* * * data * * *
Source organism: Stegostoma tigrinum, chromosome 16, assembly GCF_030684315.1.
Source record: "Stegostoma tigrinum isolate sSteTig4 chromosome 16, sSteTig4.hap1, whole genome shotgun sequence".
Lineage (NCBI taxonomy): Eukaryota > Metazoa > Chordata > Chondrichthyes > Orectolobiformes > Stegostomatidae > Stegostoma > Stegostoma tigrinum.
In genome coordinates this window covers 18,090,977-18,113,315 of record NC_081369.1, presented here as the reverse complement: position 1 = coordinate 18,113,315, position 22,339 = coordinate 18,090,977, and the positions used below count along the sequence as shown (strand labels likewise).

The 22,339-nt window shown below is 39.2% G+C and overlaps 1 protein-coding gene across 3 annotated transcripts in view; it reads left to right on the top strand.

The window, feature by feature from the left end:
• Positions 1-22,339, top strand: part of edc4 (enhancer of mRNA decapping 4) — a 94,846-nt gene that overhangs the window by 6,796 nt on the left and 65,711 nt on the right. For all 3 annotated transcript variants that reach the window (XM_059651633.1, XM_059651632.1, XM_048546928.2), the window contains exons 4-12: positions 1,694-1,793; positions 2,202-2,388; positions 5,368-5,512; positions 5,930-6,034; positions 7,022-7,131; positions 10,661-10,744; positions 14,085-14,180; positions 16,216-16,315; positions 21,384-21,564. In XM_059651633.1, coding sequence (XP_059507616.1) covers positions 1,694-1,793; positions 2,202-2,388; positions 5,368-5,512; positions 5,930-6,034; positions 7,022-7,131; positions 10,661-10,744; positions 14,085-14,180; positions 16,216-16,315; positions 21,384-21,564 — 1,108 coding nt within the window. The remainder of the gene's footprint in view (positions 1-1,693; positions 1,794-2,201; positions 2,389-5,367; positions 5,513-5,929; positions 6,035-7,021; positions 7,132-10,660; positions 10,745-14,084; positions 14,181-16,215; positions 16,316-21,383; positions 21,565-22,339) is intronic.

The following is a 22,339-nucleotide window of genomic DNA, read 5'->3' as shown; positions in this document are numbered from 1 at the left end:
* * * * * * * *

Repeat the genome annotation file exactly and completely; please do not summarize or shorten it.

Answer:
Source organism: Stegostoma tigrinum, chromosome 16, assembly GCF_030684315.1.
Source record: "Stegostoma tigrinum isolate sSteTig4 chromosome 16, sSteTig4.hap1, whole genome shotgun sequence".
Lineage (NCBI taxonomy): Eukaryota > Metazoa > Chordata > Chondrichthyes > Orectolobiformes > Stegostomatidae > Stegostoma > Stegostoma tigrinum.
In genome coordinates this window covers 18,090,977-18,113,315 of record NC_081369.1, presented here as the reverse complement: position 1 = coordinate 18,113,315, position 22,339 = coordinate 18,090,977, and the positions used below count along the sequence as shown (strand labels likewise).

The 22,339-nt window shown below is 39.2% G+C and overlaps 1 protein-coding gene across 3 annotated transcripts in view; it reads left to right on the top strand.

The window, feature by feature from the left end:
• Positions 1-22,339, top strand: part of edc4 (enhancer of mRNA decapping 4) — a 94,846-nt gene that overhangs the window by 6,796 nt on the left and 65,711 nt on the right. For all 3 annotated transcript variants that reach the window (XM_059651633.1, XM_059651632.1, XM_048546928.2), the window contains exons 4-12: positions 1,694-1,793; positions 2,202-2,388; positions 5,368-5,512; positions 5,930-6,034; positions 7,022-7,131; positions 10,661-10,744; positions 14,085-14,180; positions 16,216-16,315; positions 21,384-21,564. In XM_059651633.1, coding sequence (XP_059507616.1) covers positions 1,694-1,793; positions 2,202-2,388; positions 5,368-5,512; positions 5,930-6,034; positions 7,022-7,131; positions 10,661-10,744; positions 14,085-14,180; positions 16,216-16,315; positions 21,384-21,564 — 1,108 coding nt within the window. The remainder of the gene's footprint in view (positions 1-1,693; positions 1,794-2,201; positions 2,389-5,367; positions 5,513-5,929; positions 6,035-7,021; positions 7,132-10,660; positions 10,745-14,084; positions 14,181-16,215; positions 16,316-21,383; positions 21,565-22,339) is intronic.

The following is a 22,339-nucleotide window of genomic DNA, read 5'->3' as shown; positions in this document are numbered from 1 at the left end: